Effect Measure

Manholes return

Three times we have posted on the arcane topic of manhole covers. On the first it was to ask why manhole covers are round. On the second it was to elaborate on the theme of the first post, with reader assistance, and exhibit a stunning examples of manhole cover art with links to others. On the third it was to wonder how it was possible for a person or a dog to get shocked from a metal cover that is literally grounded. All of the posts concerned, at least in part, safety issues.

Jordan Barab, former blogmeister of Confined Space, sends us another important public health aspect of manhole covers. Most manholes used in the US are actually made in India or China:

Seemingly impervious to the heat from the metal, the workers at one of West Bengal’s many foundries relied on strength and bare hands rather than machinery. Safety precautions were barely in evidence; just a few pairs of eye goggles were seen in use on a recent visit. The foundry, Shakti Industries in Haora, produces manhole covers for Con Edison and New York City’s Department of Environmental Protection, as well as for departments in New Orleans and Syracuse.

The scene was as spectacular as it was anachronistic: flames, sweat and liquid iron mixing in the smoke like something from the Middle Ages. That’s what attracted the interest of a photographer who often works for The New York Times ? images that practically radiate heat and illustrate where New York’s manhole covers are born.

When officials at Con Edison — which buys a quarter of its manhole covers, roughly 2,750 a year, from India — were shown the pictures by the photographer, they said they were surprised. (New York Times)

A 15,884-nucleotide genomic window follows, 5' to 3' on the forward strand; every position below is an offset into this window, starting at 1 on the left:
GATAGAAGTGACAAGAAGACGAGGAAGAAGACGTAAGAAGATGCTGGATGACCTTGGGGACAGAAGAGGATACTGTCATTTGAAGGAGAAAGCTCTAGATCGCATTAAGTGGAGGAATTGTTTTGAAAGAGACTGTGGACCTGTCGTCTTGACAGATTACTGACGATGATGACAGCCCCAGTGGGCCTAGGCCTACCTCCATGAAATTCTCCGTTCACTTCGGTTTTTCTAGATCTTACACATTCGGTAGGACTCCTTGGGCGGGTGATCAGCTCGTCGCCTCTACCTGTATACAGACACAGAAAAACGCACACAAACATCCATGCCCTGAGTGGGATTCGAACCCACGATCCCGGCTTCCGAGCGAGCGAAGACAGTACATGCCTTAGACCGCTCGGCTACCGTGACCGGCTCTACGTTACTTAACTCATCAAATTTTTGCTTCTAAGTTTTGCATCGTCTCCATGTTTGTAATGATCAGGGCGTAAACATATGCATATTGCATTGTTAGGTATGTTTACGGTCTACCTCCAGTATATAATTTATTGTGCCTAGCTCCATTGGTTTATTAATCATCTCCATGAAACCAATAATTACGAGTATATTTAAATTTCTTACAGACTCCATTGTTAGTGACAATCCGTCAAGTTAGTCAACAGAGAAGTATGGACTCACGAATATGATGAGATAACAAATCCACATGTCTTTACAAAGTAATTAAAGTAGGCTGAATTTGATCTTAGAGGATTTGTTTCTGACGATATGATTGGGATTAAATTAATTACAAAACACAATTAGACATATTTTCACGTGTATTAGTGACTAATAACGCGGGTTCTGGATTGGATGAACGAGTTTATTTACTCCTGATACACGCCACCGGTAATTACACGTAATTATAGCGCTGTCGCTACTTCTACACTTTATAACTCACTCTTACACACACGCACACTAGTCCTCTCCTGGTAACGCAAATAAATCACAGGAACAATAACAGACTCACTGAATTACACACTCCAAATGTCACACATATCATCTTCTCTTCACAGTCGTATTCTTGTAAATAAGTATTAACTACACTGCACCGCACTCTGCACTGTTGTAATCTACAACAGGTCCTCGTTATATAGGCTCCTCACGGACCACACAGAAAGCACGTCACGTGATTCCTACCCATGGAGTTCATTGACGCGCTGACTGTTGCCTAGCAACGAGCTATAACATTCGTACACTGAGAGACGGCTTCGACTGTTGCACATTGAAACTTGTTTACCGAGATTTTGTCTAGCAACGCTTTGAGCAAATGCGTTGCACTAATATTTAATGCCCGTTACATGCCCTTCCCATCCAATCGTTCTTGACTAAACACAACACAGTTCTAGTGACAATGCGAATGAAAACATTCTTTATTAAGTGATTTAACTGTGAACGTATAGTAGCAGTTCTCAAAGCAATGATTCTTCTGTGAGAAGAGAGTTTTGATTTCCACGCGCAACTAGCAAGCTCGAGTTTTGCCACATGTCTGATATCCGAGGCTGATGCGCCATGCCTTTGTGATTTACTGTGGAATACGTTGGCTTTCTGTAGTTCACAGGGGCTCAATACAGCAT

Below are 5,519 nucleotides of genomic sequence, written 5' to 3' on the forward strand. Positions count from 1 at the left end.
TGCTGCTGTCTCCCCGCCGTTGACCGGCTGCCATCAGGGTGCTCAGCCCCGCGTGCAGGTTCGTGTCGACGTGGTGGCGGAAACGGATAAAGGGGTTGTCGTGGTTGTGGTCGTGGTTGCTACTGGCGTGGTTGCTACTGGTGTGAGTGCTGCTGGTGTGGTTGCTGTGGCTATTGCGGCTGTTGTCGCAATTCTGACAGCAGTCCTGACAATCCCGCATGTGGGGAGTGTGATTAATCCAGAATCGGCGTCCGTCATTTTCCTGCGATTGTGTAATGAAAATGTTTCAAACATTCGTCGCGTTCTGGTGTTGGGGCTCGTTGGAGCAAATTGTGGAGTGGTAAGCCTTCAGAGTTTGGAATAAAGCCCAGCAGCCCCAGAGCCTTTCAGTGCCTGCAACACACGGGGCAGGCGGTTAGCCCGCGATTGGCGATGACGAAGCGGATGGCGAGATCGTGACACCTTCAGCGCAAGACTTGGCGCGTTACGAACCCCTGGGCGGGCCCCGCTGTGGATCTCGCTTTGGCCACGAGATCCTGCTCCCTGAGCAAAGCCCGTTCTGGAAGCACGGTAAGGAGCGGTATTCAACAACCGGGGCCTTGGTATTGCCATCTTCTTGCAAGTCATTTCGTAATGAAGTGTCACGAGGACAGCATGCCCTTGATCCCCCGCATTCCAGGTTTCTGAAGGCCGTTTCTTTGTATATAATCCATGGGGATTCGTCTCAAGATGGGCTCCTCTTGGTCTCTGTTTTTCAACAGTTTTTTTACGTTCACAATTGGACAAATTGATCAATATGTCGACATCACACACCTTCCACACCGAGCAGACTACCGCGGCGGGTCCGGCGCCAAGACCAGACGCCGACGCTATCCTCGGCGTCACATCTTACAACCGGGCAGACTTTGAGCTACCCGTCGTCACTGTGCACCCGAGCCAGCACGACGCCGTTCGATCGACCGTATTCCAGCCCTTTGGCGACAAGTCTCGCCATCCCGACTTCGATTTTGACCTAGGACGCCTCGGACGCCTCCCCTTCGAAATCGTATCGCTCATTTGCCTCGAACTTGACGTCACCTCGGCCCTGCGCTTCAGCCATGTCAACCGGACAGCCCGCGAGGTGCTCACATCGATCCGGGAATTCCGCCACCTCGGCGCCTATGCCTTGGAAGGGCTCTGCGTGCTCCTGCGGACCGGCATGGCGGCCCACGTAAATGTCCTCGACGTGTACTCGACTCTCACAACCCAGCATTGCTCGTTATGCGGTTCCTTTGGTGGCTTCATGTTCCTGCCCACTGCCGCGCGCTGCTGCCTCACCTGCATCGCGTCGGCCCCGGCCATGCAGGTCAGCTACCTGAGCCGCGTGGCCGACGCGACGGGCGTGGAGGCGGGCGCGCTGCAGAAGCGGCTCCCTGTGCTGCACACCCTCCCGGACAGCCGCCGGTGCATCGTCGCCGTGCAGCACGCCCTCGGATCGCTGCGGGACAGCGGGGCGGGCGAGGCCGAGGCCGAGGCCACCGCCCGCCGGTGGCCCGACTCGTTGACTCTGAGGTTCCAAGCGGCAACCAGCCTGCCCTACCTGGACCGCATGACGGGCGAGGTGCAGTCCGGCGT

If Con Ed was surprised it is only because they never bothered to think about it. Worker safety is like that. Employers usually don’t care unless some one makes them care. No one made them care about workers in West Bengal. Now they say they do care and will rfewrite their contracts (presumably waiting for the ones in force to elapse) to include “safety requirements.” Requirements is a strong word. Here’s what Con Ed seems to mean by it:

Contracts will now require overseas manufacturers to “take appropriate actions to provide a safe and healthy workplace,” and to follow local and federal guidelines in India, Mr. Clendenin said.

Call me cynical, but I am not optimistic.


  1. #1 M.Randolph Kruger
    November 27, 2007

    They quit making them here because it was too expensive to compete. Ask anyone in the unionized Iron belt what they think of the unions now. We have the safest work environments, but no place to work. Call me cynical.

  2. #2 Abel Pharmboy
    November 28, 2007

    Yep, the one outside my house in an all-American suburb is made in India.

  3. #3 gilmore
    November 28, 2007

    M.Randolph Kruger, you are cynical.

    Unions pushing safety wasn’t the cause of their demise. A new pair of safety glasses every week is cheaper than a lost eye for an employer. Safety pays for itself (in the lawsuit happy US at least).

  4. #4 Susan Och
    November 28, 2007

    They are still making manhole covers in Michigan, at East Jordan Iron Works. Real pretty ones, too, for lots of major municipalities.

    In the 1970’s you could still cruise the alleys of south Buffalo and Lackawanna and see the steel industry in action. I remember driving past an open door one hot summer night and seeing a guy, in jeans and boots but stripped to the waist, using a pole to guide a massive pot of molten steel to the pour. He looked to be some kind of superhuman in some kind of hell, but I suppose he was just getting the day’s work done.

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